Site icon Early Learning Centers of Lubbock, Inc.

How to Use Gentle Parenting

child with woman holding map

Photo by Pixabay on

Are you wanting to incorporate gentle parenting into your lifestyle? Here are a few ways you can bring gentle parenting into your everyday routine.

Heading Out the Door

You’re ready to get out the door and get going to where you need to be, but you have to get your children out the door with you, and into the car.

When children know what is expected of them, the unwanted behavior is usually eliminated. It’s best to prepare your children with your expectations and what your children need to do in order to be ready to leave. You can say, “In a little bit, we are going to leave to go to Grandma’s. You will need to put on your shoes now so that you are ready to go.” Young children typically understand the concept of “little” easier than a specific amount of time.

Another way to incorporate gentle parenting in your everyday routine is to have a bag by the door for your child to place a special item they can bring along. When it’s time to go, remind them to put their special item in the bag and get ready to go.

Time to Turn off Screens

Ending screen time can be difficult. It’s important to set expectations before your child begins their screen time. Talk with your child about the amount of time allowed and what the plan is for when it’s over.

Try using a timer your child can set by themselves. When the time is up, offer an option for what to do next. You could say, “Once your screen is put away, you can go play with your toys.”

Your Child Runs Off in Public

Going places with your child where there is a lot of people can be scary and stressful. Before you go anywhere, discuss with your child your expectations for the outing. You can say, “We’re going to the store and it’s important you stay close with me so you are safe.”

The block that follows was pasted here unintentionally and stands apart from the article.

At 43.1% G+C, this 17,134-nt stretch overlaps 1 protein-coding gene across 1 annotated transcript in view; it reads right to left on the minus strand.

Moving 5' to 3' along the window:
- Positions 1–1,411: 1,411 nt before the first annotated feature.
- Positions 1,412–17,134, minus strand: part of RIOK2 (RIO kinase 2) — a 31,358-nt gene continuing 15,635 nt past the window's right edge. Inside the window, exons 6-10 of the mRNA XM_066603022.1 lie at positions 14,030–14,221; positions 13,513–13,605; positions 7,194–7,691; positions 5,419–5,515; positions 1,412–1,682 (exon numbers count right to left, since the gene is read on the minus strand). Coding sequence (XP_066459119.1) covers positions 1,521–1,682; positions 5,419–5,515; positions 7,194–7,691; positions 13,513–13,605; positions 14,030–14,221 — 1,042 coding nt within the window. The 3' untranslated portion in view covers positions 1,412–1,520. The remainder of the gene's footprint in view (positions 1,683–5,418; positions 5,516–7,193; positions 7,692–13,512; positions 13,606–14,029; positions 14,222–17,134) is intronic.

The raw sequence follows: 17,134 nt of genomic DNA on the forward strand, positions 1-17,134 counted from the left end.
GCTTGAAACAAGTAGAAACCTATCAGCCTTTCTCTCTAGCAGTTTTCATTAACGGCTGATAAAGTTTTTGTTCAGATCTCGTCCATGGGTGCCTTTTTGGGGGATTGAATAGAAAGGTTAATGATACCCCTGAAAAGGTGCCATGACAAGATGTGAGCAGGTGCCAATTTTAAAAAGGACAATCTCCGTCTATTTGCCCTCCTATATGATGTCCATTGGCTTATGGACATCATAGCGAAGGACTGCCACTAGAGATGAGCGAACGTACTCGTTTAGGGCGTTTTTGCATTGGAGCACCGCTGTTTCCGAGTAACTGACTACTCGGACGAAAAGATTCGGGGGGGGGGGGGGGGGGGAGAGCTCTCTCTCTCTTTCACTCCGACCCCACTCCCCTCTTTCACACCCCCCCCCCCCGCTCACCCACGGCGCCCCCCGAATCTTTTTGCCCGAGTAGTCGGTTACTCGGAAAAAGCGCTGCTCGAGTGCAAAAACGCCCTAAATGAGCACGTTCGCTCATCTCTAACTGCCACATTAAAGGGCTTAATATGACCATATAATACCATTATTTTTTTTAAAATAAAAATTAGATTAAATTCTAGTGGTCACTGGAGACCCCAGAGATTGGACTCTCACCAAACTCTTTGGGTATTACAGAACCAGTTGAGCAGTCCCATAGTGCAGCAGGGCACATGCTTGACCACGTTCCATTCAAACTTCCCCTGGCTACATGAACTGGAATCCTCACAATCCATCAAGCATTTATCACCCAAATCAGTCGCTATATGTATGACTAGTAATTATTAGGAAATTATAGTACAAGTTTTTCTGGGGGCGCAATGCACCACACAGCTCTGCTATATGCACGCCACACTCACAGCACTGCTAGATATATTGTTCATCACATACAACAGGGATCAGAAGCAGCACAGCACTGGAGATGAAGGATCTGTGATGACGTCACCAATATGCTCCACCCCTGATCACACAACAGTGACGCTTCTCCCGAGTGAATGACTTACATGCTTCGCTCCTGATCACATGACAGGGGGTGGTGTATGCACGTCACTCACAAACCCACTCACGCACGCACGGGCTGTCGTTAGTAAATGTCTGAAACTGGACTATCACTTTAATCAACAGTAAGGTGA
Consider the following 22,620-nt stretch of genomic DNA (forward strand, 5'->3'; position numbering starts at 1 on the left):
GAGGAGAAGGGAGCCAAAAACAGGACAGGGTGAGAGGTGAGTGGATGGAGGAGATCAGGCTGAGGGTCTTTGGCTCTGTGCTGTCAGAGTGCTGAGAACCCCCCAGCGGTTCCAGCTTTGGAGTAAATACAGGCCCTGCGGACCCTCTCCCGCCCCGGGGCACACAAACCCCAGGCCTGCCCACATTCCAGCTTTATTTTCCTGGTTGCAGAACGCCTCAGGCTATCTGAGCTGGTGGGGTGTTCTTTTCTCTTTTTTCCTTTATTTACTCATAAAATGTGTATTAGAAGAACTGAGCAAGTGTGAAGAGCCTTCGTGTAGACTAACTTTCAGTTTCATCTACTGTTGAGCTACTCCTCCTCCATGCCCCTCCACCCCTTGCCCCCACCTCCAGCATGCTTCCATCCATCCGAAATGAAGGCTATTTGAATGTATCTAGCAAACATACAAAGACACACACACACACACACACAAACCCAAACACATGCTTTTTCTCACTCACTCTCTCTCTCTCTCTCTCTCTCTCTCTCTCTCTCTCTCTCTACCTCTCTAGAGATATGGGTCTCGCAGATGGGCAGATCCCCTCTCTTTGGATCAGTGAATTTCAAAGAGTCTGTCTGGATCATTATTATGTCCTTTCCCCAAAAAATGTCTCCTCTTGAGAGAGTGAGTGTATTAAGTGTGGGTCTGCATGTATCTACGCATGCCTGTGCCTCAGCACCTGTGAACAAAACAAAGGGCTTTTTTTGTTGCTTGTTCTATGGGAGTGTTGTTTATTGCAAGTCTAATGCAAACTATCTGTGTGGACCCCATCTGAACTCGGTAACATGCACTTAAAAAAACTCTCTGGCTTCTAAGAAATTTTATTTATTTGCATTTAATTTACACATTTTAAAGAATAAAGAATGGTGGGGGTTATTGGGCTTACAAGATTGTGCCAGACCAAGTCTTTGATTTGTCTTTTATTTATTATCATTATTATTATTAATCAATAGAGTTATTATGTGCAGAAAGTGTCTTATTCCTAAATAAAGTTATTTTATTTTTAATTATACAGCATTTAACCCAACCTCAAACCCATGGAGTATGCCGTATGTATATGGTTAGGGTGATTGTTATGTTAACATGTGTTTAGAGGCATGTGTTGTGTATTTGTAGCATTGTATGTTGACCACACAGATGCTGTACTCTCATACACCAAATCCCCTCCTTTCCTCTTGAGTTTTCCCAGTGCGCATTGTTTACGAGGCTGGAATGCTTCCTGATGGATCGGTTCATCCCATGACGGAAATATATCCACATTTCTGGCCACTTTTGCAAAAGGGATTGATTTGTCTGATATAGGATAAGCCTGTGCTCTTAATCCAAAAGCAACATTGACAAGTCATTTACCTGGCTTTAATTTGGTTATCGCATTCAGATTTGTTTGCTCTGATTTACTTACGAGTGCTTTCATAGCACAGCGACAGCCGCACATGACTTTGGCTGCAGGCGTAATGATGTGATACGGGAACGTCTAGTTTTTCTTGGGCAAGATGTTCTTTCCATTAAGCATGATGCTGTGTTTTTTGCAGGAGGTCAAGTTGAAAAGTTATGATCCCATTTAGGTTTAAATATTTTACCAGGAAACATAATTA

Be sure you acknowledge their good behavior and say something along the lines of, “You are doing a great job staying close to me so I know you are safe!” By acknowledging their good behavior, it shows to your child you’re paying attention and it will also make them feel good.

If your child starts running off, get on their eye level and remind them calmly of the expectations you set before leaving. We ultimately want to give them an understanding of why something is important instead of transferring our fears onto our children.

Leaving the Park or Playdate

Being a parent is tough, especially when you have to decide the fun is over. It’s not always easy to do, but talking about your expectations before you arrive at the park or play date will help make leaving easier. Talk to your child about what things they might do at the park or play date and when you say it’s time to leave, they’ll have to stop playing and be ready to leave.

If your child has a tough time transitioning, notice how they are feelings. You can say, “I know it’s hard to leave when you’re having fun, but it’s time to leave.” Reassure them their feelings are normal and you don’t like to leave when you’re having fun either, but it’s part of life.

Not Sitting Down to Eat a Meal

Routines are important in teaching your child how to know what to expect. Dinnertime is a great time to implement a routine!

Explain why mealtime is important and tell them it’s time for everyone to be together and talk, and make it fun! Ask questions about their day and be sure to tell them about yours to build connections with your child.

Another way to make mealtime fun is to let your child help! Your child can help plan and prepare dinner! They can also set the table and help clean up after. This will help them feel a sense of purpose and connection in the house and can help foster independence.

Not Getting Used to Bedtime Routines

Bedtime can be a challenging time for everyone. Everyone is tired from the day and sometimes it can be hard to get your children down for the night. Having a regular routine is a great way to get your children used bedtime.

Each night use the same process and the goal is for your child to eventually follow the routine without your help.

Photo by Elina Fairytale on

Ultimately, no parenting style is the “right” way, and every child is different, so gentle parenting may not always work. If gentle parenting is a style you want to try, remember to acknowledge your child’s feelings, give them choices, and celebrate when something goes well! Remember, you can always try again!

Exit mobile version